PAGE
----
Thursday, January 20

Andy Murray Strikes Back to Beat Oscar Otte in Epic Five-Set Wimbledon | Wimbledon


It was too familiar a sight; Andy Murray struggling with everything he has deep in a south west London night on center court that has seen many of his biggest wins, but even 16 years after his Wimbledon debut, it never goes out of style. .

Not to the fans who cheered and clapped until it was all over with a sweet sickly balloon winner, not to Murray who dived into those unfathomable reserves of willpower that have sustained him for so long and emerged, somehow, with another win to reach the third round. Wimbledon defeating German Oscar Otte 6-3, 4-6, 4-6, 6-4, 6-2.

It’s the first time Murray has gone this far in one hit since 2017, when he was the world’s number one player when his hip had started to sag. This time, he did so by enduring serious unforced errors, incandescent frustration and numerous falls on a dangerous court, but still reeling from two sets to one against to win once again on his well-crafted metal hip.

“I enjoyed the ending,” Murray said in his on-court interview. “The middle part not so much. What an atmosphere to play. The whole crowd was amazing, but there were some guys who were raving about it. He needed everyone’s help tonight. They did a great job. I played big balloons to finish it, but it was a difficult game. “

After his surprise first-round win against Nikoloz Basilashvili, the 24th seed, what awaited Murray was another scenario he has not endured in recent years. His opponent, Oscar Otte, was an inexperienced German qualifier ranked 33 places behind Murray at No. 151. This was, on paper, a clear opportunity in a rare match in which he remained the favorite.

Andy Murray returns serve during the first set.
Andy Murray returns serve during the first set. Photograph: Tom Jenkins / The Guardian

However, the last time Murray won a Grand Slam match, his five-set fight at the US Open last year was as far as his body could go. When he faced Felix Auger-Aliassime again in the second round, his body was in tatters and he was easy prey. The clear concern was whether he would recover this time, something Murray was curious to know about himself.

When it started against Otte, the initial feedback was positive. He looked strong, his serve rebounded from the opening sets of his first-round match, he continued to move smoothly and cause errors with his skidded slice. But as the game progressed, Murray’s level began to falter and his game was filled with mistakes.

As in his first round, when he nearly blew a 5-0 lead in straight sets, Murray attributed his errant play to his lack of matches in recent years.

He just hasn’t played enough games in recent years to feel comfortable under pressure and with so much at stake, it shows in the wrong decisions and soft mistakes.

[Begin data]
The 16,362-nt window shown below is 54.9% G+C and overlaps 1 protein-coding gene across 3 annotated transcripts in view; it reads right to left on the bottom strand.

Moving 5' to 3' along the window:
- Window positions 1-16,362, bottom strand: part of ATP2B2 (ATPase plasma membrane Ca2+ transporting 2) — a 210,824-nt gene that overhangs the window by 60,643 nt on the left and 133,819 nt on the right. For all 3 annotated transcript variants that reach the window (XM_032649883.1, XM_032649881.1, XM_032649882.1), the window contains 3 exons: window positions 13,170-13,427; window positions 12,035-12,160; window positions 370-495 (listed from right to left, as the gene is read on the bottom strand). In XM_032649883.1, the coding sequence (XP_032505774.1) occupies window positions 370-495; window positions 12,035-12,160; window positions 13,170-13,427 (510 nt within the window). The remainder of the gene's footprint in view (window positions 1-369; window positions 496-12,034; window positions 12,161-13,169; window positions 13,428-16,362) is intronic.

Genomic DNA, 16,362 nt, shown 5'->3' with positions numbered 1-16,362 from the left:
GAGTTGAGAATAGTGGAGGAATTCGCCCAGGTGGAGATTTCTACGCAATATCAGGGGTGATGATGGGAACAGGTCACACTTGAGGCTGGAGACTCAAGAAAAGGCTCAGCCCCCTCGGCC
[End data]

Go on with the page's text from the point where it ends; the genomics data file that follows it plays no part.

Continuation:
A tall, bearded German with great service and wide confidence on the esplanade, Otte had already shown his strength by beating qualifying partner Arthur Rinderknech 13-12 (2) in the fifth set of a match played along long two days.

As Murray faltered, he stepped forward, pinning the Scotsman behind the baseline as he rallied from 6-3, 3-1 down to launch two successive sets with impenetrable serve.

Andy Murray celebrates his victory.
Andy Murray celebrates his victory. Photograph: Tom Jenkins / The Guardian

Murray’s attempts to counterattack were halted at 1-0 when he became the last player to land on the center court turf and for a disturbing brief moment he stood up holding his groin. But he shook off the knock and held serve again before umpire Aurelie Tourte announced that the roof would be used due to bad lighting with the score tied 2-2 in the fourth set.

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Murray returned a different player. He was determined to prevail at the rallies much more than he had throughout the game. He smashed a cross forehand at the opening spot and then advanced as such, immediately breaking serve. Although Murray was unable to serve the set, he only emboldened him to conduct his affairs on his own terms. He made his charge at 5-4, closing the set with back-to-back volley and backhand winners.

In the final set, the crowd screamed with each point as Murray constantly screamed. He finished the match with a variety of inspired shots, including a backhand shot after an epic game at 4-2 and then a backhand lob to hold on. After a warm hug with Otte, Murray thanked one particularly vocal fan by giving him a souvenir Wimbledon umbrella and one of his t-shirts.

Then Murray packed his bags, gave an interview, and then quickly left. Unlike much of his final months and years of rehab and pain, there is another game to play.

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“Obviously, it’s hard to go out and play games of that length when you know that you haven’t had many games, that you haven’t played a lot of grass court tennis in four years,” Murray said.

“So yeah. It’s been tough. That’s one of the reasons I keep playing is for moments like that. Why would you want to give that up? The atmosphere last, I mean, the whole game was good, but especially the last hour and a half was brilliant. I still enjoy it. “


www.theguardian.com

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